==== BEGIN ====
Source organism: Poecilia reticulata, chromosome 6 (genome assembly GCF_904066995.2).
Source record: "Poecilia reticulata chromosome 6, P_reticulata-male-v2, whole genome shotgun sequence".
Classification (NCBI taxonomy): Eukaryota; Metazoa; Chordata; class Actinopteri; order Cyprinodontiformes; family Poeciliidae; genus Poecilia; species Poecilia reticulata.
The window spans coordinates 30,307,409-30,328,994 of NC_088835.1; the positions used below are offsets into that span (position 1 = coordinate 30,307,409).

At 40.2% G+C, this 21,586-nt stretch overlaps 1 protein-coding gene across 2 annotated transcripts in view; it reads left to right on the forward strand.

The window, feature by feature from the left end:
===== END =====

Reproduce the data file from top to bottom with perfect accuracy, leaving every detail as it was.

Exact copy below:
Source organism: Poecilia reticulata, chromosome 6 (genome assembly GCF_904066995.2).
Source record: "Poecilia reticulata chromosome 6, P_reticulata-male-v2, whole genome shotgun sequence".
Classification (NCBI taxonomy): Eukaryota; Metazoa; Chordata; class Actinopteri; order Cyprinodontiformes; family Poeciliidae; genus Poecilia; species Poecilia reticulata.
The window spans coordinates 30,307,409-30,328,994 of NC_088835.1; the positions used below are offsets into that span (position 1 = coordinate 30,307,409).

At 40.2% G+C, this 21,586-nt stretch overlaps 1 protein-coding gene across 2 annotated transcripts in view; it reads left to right on the forward strand.

The window, feature by feature from the left end: